October 22, 2017
Institute of Electrical and Electronics Engineers

Computer-automated Malaria diagnosis and quantitation using Convolutional Neural Networks

Courosh Mehanian, Mayoore Jaiswal, Charles Delahunt, Clay Thompson, Matt Horning, Liming Hu, Shawn McGuire, Travis Ostbye, Martha Mehanian, Ben Wilson, Cary Champlin, Earl Long, Stephane Proux, Dionicia Gamboa, Peter Chiodini, Jane Carter, Mehul Dhorda, David Isaboke, Bernhards Ogutu, Wellington Oyibo, Elizabeth Villasis, Kyaw Myo Tun, Christine Bachman, David Bell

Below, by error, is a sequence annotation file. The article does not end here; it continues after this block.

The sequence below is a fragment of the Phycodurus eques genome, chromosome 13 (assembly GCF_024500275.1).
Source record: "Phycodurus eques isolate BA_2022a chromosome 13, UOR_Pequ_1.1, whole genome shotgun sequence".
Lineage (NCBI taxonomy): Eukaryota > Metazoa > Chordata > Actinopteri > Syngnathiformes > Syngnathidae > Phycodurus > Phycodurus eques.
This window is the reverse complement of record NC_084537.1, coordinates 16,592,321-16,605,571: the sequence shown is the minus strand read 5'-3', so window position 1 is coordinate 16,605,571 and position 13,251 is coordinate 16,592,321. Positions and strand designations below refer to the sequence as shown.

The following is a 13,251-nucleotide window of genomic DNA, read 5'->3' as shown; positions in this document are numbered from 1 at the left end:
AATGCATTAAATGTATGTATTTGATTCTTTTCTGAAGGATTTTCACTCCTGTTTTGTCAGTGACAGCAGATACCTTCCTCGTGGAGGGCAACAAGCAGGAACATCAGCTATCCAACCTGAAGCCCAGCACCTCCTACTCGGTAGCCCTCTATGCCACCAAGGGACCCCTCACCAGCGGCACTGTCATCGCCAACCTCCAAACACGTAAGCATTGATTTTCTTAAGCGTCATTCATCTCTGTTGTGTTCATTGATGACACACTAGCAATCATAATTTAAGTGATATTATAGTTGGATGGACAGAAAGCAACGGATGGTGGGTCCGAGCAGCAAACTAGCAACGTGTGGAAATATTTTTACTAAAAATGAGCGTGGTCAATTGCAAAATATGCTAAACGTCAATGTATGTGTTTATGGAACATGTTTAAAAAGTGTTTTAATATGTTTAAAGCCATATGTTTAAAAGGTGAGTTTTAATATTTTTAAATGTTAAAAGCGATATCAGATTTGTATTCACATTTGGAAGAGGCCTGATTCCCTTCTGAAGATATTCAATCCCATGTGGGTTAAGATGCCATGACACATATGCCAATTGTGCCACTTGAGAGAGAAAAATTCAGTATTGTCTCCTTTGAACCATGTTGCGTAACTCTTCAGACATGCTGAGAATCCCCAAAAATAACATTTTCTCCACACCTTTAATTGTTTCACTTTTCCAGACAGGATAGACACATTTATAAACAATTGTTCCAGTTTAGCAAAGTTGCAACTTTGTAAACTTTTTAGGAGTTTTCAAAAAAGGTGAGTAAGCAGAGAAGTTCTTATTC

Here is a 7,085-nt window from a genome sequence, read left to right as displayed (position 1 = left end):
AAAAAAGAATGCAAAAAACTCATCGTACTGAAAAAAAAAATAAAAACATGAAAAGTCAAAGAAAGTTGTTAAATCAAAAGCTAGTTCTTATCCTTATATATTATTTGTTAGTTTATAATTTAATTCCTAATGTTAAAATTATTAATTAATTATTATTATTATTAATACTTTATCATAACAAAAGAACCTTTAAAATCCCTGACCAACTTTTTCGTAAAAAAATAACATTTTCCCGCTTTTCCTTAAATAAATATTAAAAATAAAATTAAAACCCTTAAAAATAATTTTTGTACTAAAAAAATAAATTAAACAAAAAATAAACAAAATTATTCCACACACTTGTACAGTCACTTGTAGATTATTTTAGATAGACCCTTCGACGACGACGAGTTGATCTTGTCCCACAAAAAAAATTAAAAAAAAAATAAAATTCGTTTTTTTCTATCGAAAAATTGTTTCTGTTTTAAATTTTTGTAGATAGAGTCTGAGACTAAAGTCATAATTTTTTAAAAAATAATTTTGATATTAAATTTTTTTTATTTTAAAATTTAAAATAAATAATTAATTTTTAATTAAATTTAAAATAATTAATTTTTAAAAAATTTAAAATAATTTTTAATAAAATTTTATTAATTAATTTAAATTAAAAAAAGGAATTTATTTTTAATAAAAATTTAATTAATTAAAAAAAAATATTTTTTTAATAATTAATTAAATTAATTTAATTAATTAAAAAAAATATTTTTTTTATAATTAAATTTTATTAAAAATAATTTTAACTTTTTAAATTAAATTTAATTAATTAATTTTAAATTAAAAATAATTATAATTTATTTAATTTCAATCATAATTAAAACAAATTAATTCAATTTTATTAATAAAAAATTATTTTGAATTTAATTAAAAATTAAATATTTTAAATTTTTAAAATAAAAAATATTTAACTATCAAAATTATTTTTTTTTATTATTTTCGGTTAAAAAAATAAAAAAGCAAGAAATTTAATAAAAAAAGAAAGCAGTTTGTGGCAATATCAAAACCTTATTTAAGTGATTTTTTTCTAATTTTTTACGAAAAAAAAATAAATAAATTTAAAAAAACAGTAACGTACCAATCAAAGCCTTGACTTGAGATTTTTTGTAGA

The optical microscope remains a widely-used tool for diagnosis and quantitation of malaria. An automated system that can match the performance of well-trained technicians is motivated by a shortage of trained microscopists. We have developed a computer vision system that leverages deep learning to identify malaria parasites in micrographs of standard, field-prepared thick blood films. The prototype application diagnoses P. falciparum with sufficient accuracy to achieve competency level 1 in the World Health Organization external competency assessment, and quantitates with sufficient accuracy for use in drug resistance studies. A suite of new computer vision techniques-global white balance, adaptive nonlinear grayscale, and a novel augmentation scheme-underpin the system’s state-of-the-art performance. We outline a rich, global training set; describe the algorithm in detail; argue for patient-level performance metrics for the evaluation of automated diagnosis methods; and provide results for P. falciparum.

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